• What are their biggest pain points? Do they care more about innovation? Performance? Risk management? Operational efficiency?
  • What keywords or terms will they understand? First, it is necessary to use those specific keywords in your presentation. This will help leaders better grasp your message and its value. 
  • Are there any terms to avoid? Some keywords will actually repel your audience instantly, so these should be avoided or qualified. “Risk” is a common example that certain professionals, such as CFOs, tend to be averse to. 

By couching your business case in the right language, you’ll have a much better chance of getting your ideas across – and it will be easier to hold conversations about the proposal when the time comes.

5. Be willing to commit, and find a team of supporters

One key principle of change management, as discussed in Kotter’s 8-step model, is the need to have a guiding coalition, or a team of change leaders.

This team, ideally a cross-functional team composed of both IT and non-IT personnel, will act as advocates for change within the organization, and their support will be crucial for its success.

Naturally, the actual creation of that team should wait until the project begins. However, as John Kotter pointed out in the latest version of his change framework, these change management steps can be run concurrently.

Also, and just as importantly, if you have a tentative commitment from a potential change team, you can use this to bolster your business case and further demonstrate your commitment to change.

6. Create and make your proposal

Up until now, everything that we’ve talked about has just been prep work for actually making and presenting the case for change.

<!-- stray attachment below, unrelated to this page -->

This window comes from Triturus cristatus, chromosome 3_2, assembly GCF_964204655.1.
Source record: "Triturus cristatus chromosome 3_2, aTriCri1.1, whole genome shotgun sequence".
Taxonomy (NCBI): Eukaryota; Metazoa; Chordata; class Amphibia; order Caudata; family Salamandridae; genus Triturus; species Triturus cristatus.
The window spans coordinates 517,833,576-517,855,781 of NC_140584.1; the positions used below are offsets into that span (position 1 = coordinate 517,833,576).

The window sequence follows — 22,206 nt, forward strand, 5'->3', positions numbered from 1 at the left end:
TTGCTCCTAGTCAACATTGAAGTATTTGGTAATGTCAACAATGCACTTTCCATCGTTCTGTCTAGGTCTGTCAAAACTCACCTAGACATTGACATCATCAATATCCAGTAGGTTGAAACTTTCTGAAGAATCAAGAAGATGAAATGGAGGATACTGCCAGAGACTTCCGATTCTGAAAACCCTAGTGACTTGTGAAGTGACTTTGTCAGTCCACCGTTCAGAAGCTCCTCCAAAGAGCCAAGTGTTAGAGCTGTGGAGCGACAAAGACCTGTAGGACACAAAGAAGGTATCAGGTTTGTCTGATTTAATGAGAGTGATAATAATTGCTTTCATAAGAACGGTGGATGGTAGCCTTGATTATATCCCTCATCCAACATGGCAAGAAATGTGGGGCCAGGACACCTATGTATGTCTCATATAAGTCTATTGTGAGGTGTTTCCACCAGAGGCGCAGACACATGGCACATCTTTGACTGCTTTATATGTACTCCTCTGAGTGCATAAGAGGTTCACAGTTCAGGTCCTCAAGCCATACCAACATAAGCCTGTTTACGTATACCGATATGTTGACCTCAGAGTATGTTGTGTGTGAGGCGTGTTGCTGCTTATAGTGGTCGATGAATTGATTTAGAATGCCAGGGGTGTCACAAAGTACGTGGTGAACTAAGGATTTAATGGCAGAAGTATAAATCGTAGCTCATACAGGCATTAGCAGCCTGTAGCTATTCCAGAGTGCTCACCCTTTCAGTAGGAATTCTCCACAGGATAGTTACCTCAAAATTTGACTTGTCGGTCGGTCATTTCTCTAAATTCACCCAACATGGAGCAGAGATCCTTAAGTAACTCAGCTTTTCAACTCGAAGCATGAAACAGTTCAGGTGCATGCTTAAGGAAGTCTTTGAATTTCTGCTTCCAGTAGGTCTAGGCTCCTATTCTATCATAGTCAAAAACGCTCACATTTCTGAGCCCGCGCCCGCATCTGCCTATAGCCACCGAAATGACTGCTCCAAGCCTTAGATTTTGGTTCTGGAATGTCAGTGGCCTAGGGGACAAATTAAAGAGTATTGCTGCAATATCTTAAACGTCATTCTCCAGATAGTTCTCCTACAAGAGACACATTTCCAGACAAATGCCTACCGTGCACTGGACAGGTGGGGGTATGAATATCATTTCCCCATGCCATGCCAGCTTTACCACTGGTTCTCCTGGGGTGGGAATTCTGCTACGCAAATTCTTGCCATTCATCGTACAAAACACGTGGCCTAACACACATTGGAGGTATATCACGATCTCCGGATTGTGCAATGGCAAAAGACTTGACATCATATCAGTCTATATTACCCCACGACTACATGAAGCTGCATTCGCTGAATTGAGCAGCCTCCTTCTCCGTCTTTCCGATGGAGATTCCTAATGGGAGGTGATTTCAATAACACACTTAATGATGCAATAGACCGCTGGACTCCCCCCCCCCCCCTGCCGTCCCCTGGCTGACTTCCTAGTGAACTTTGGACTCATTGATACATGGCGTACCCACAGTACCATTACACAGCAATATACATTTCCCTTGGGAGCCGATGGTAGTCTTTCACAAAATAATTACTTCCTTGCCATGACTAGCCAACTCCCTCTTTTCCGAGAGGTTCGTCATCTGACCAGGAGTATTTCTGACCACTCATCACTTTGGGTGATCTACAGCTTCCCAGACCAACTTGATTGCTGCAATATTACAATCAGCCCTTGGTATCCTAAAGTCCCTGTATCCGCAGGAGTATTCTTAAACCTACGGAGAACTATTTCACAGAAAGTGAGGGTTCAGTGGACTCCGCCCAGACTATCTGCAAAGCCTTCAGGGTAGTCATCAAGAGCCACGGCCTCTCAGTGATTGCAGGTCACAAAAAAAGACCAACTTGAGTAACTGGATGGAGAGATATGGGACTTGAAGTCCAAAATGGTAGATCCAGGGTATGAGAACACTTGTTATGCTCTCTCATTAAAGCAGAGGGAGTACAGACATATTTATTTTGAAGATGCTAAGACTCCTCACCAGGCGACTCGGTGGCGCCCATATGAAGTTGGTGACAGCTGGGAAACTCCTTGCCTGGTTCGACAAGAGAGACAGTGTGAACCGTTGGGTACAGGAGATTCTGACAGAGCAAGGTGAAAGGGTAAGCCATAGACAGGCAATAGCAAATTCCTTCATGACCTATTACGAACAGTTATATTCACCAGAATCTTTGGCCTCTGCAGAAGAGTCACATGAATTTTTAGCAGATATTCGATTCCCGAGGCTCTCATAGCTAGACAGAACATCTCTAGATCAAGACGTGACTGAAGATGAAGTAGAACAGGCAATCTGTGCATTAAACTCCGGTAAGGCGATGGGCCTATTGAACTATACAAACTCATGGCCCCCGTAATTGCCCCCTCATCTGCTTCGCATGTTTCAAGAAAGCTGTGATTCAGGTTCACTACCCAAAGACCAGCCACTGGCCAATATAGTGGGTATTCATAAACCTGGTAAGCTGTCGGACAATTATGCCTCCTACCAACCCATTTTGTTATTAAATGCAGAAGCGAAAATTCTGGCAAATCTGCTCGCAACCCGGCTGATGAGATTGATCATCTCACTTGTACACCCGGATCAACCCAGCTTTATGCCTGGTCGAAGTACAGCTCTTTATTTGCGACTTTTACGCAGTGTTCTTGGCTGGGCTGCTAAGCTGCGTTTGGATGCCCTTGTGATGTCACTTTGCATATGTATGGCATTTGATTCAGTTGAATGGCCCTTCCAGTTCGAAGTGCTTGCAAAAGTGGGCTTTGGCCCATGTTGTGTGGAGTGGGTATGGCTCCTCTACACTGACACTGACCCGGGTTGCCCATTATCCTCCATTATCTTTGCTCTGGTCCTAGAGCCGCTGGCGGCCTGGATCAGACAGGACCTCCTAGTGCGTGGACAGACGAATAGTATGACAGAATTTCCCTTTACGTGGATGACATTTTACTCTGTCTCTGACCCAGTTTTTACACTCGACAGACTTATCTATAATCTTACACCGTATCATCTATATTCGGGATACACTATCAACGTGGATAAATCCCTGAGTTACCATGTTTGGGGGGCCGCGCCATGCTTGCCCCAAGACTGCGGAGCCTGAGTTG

At this point, you should:

  • Know your target executive
  • Understand their concerns, goals, and pain points
  • Define how your proposed IT project can both the executive and the organization
  • Have a concrete plan of action, and, if possible, a team of tentative supporters
  • Articulate that strategy in a language they can understand

Once all of these points have been addressed, they can be included in a cohesive argument – that is, your business case.

Then, with that solid argument in hand, make a formal request and proposal at an appropriate time and place.

7. Negotiate and clarify roles and expectations

If the executive agrees to support and sponsor the project, it is crucial to remember that sponsoring change management requires commitment and activity on the executive’s part.

They cannot merely be a sponsor in name only, they have to actually be a change leader, which means:

  • Being held accountable for the project’s outcomes
  • Representing the project to other executives
  • Communicating the change to employees
  • Being visible and leading by example

While this may seem like extra responsibility for the executive, which it is, if you made your case properly, the project will benefit them personally, so they will be much more likely to take on that responsibility.